Wikipedia Posts

Sufi books

At a time when international politics is dominated by talks about terrorism — inevitably equated with Islam and influential leaders are spewing hatred, it is heartening to come across two books linked to Sufism —Rumi’s Secret: The Life of the Sufi Poet of Love and Ajmer Sharif. Sufism is a mystical branch of Islam though all orders trace their origins back to Prophet Mohammed. It is a form of Islam which believes in spreading the message of love. Two of the most famous practitioners were Muinuddin Chishti (1141 – 1236) who established the Chishti order of Sufism in India and the second is Jalāl ad-Dīn Muḥammad Balkhī or Rumi (30 September 1207 – 17 December 1273) as he is more popularly known.

The biography of Rumi by Brad Gooch, New York Times bestselling author is a fascinating blend of  part-memoir, part biographical and a bit of translation. Brad Gooch explains how he became familiar with Rumi and decided to write his biography but only after he had learned Persian well enough to read the original texts. So many of the passages translated into English and published in the book were done by Brad Gooch himself. Rumi got his name as he spent much of his adult life in Turkey which in the 13th century was part of the Byzantium empire. So “Rumi” is a corruption of “Rome”. There is a comfortably gentle style of storytelling that describes Rumi’s childhood, his move from Balkh to Turkey, his poetry, the violence of Chenghiz Khan, his personal life and finally his funeral which was attended by leaders of all other religions. This biography has an equally significant narrative about Brad Gooch’s own engagement with the poet and this beautifully intertwined with the factual account of Rumi’s life. This account highlights how these two lives may be separated by a few centuries but Rumi’s poetry and philosophy remains incredibly relevant in the twenty-first century. It would have probably enriched the book considerably if pictures had been tipped in of paintings, manuscripts and places associated with the poet.

Ajmer Sharif is an illustrated history about the dargah of Muinuddin Chishti written by Reema Abbasi. It is not only an account of the Sufi giant but also consists of accounts of his more prominent disciples such as Jahanara, the eldest daughter of Mughal emperor, Shah Jahan. The book is packed with elaborate descriptions of the buildings, the lineage, the rituals and customs, the significant festivals observed and of course, some of the violent history associated with Ajmet at the time of establishing the sect in India. It is estimated that more than 150,000 people visit the shrine every day. It must be quite an administrative achievement to ensure the smooth functioning of such an important shrine. Though the book while focusing on the mysticism and impact the Sufi saint has had upon devotees for centuries it sadly glosses over the administrative structures put in place soon after Independence wherein it is managed by the Dargah Khwaja Saheb Act, 1955 of the government of India. The book contains more than 200 images but alas they do little to enhance the narrative sufficiently. The pictures are not of very high resolution, clarity or strong compositions and it transpires many have been used from Wikipedia. ( The links are provided.) Despite the shortcomings of not having high quality photographs to accompany the text Ajmer Sharif is a decent introduction to such a significant shrine.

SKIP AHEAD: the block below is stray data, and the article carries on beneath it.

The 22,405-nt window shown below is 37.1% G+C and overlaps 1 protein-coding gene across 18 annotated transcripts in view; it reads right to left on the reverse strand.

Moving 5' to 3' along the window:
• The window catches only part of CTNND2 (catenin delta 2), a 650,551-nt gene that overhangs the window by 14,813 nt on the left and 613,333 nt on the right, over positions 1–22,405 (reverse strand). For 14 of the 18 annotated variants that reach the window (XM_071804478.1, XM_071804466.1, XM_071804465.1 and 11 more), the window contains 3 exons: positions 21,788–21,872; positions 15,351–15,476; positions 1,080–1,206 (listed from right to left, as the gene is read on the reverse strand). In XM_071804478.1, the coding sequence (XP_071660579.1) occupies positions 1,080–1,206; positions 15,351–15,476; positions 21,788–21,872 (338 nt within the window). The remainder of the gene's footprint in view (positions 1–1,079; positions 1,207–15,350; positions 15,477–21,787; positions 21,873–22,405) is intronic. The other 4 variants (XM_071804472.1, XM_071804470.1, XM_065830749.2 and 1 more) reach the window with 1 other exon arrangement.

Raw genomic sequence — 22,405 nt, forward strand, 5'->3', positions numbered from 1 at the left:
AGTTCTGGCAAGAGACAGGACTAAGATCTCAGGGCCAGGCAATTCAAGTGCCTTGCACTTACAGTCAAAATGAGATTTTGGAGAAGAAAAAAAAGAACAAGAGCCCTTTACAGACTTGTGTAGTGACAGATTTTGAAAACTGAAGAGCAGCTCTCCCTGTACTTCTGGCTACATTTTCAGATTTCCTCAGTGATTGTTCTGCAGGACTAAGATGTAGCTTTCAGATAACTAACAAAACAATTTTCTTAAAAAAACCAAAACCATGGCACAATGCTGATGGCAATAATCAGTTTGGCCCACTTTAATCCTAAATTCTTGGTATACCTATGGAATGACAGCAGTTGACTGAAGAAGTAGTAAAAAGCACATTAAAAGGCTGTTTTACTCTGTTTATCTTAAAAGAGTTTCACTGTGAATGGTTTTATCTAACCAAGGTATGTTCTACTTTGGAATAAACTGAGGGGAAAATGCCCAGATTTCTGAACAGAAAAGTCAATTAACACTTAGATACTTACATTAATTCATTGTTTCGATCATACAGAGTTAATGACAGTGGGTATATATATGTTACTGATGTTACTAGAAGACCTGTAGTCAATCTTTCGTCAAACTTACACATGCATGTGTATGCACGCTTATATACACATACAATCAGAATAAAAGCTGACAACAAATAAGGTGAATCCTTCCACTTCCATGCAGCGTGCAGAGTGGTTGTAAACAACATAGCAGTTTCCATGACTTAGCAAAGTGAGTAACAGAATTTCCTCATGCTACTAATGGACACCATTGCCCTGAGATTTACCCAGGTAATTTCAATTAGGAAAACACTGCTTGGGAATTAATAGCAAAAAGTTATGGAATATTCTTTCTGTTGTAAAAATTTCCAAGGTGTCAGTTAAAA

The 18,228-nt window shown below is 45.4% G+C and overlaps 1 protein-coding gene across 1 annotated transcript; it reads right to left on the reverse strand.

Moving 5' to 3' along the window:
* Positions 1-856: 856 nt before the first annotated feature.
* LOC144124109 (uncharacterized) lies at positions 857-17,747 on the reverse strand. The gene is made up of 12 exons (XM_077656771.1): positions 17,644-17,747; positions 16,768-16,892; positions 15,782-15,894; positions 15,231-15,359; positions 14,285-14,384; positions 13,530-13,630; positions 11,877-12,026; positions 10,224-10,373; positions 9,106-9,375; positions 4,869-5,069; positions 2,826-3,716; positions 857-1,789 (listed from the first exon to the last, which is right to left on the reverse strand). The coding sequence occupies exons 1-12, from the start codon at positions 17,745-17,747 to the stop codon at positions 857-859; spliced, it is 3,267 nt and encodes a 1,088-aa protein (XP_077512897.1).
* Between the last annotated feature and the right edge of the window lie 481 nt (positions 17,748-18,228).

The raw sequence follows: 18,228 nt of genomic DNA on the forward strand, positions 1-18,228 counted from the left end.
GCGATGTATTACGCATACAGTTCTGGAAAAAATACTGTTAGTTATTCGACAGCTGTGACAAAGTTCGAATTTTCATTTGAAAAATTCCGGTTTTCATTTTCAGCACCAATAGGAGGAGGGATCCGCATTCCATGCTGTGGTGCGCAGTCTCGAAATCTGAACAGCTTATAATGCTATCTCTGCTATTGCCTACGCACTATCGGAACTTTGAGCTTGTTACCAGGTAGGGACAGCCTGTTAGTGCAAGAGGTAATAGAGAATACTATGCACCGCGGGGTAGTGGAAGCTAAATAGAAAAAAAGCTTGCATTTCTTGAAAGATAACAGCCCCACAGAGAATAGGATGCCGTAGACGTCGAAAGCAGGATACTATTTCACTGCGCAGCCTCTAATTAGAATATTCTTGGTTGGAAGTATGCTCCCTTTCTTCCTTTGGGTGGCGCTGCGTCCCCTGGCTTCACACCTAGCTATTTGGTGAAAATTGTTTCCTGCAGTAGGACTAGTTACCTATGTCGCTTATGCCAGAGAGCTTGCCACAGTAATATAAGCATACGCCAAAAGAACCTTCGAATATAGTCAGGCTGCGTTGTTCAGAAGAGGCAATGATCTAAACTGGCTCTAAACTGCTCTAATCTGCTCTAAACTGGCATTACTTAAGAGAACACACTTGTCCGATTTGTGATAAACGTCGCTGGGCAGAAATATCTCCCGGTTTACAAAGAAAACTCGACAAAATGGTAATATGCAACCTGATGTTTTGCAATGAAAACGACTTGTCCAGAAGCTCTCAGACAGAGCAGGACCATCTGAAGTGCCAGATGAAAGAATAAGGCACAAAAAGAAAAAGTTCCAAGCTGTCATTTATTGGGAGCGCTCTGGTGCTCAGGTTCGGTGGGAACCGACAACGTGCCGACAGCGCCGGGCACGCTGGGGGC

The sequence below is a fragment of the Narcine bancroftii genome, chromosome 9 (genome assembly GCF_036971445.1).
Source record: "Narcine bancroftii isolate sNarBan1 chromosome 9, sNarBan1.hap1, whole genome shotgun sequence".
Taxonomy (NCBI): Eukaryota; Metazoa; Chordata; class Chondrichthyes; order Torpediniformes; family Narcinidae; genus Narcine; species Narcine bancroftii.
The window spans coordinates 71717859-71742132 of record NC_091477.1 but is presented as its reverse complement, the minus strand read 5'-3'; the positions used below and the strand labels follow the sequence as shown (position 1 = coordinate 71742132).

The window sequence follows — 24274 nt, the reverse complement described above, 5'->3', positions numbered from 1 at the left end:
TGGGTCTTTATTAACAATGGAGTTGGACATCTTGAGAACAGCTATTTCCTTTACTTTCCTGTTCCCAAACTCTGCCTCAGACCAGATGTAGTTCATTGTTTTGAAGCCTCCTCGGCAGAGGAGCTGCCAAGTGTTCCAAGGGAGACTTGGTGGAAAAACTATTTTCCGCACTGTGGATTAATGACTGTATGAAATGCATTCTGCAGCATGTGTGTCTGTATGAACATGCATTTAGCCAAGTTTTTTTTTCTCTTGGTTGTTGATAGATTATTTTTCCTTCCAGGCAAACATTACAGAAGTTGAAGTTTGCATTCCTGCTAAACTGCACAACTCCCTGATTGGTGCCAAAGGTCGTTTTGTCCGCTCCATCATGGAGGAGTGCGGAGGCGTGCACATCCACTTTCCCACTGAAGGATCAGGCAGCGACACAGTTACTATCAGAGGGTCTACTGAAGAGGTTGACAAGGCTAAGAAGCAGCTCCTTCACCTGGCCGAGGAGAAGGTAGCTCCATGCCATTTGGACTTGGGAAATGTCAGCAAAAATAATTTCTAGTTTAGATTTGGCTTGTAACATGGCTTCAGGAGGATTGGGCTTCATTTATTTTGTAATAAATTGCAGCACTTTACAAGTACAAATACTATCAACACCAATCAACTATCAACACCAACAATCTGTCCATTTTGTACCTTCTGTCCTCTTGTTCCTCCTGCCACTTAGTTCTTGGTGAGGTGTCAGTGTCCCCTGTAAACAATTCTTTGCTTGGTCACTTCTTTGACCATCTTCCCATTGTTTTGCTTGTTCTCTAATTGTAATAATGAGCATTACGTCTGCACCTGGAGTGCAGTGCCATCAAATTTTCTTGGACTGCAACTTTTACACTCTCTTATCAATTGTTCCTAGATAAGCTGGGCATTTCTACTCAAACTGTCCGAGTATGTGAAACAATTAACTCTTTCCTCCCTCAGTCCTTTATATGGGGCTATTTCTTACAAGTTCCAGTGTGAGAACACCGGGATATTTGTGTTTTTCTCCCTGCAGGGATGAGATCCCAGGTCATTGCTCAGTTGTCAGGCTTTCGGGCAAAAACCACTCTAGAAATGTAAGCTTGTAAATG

Sufism is a very influential philosophy and people of all faiths gravitate towards it. They approach it in myriad ways — whether by its poetry, music, beliefs etc. Ultimately it is a belief which for its main tenet of preaching love is revered worldwide. It has withstood the test of time over many centuries surviving through some tumultous epochs as well. Maybe its time for contemporary politicans who spread communal hatred to read Sufi literature.

10 February 2017 

The Revenant by Michael Punke

Revenant, book coverThe Revenant ( 2001) written by Michael Punke is tipped to win a few Oscars tonight ( 2016). It has been nominated for 12 Academy Award nominations across all categories including the Best Actor for Leonardo DiCaprio — probably his first in twenty years of being in the movie business.  ( http://www.theguardian.com/film/2016/feb/26/leonardo-dicaprio-the-revenant-oscars-academy-award ). I have not seen the film but the book is brutally magnificent and mesmerising with its focus on one man’s quest for revenge. It is powerful. Set in the American wilderness in the early 1800s, frontiersman Hugh Glass is badly mauled by a grizzly and abandoned by his fellow trappers ( intensely described in the stomach churning opening pages of the novel). Barely surviving his wounds, Glass is driven by thoughts of his family and a desire for revenge as he endures the frigid winter and pursues the men who left him for dead.

The author, Michael Punke, is a serving international trade expert and diplomat. He IMG_20160226_092636 (1)serves as the US Ambassador to the World Trade Organisation in Geneva, Switzerland. The Quartz profiled him: http://qz.com/626726/the-author-behind-the-revenant-is-an-international-trade-expert-and-diplomat/.  This is what they say, “Despite the press frenzy ahead of Sunday’s Academy awards, Michael Punke can’t give interviews about his book or make promotional appearances due to his government position. He skipped the film’s December premiere to negotiate a $1.3 trillion trade deal in Nairobi. He can’t even sign copies of his 2002 novel.”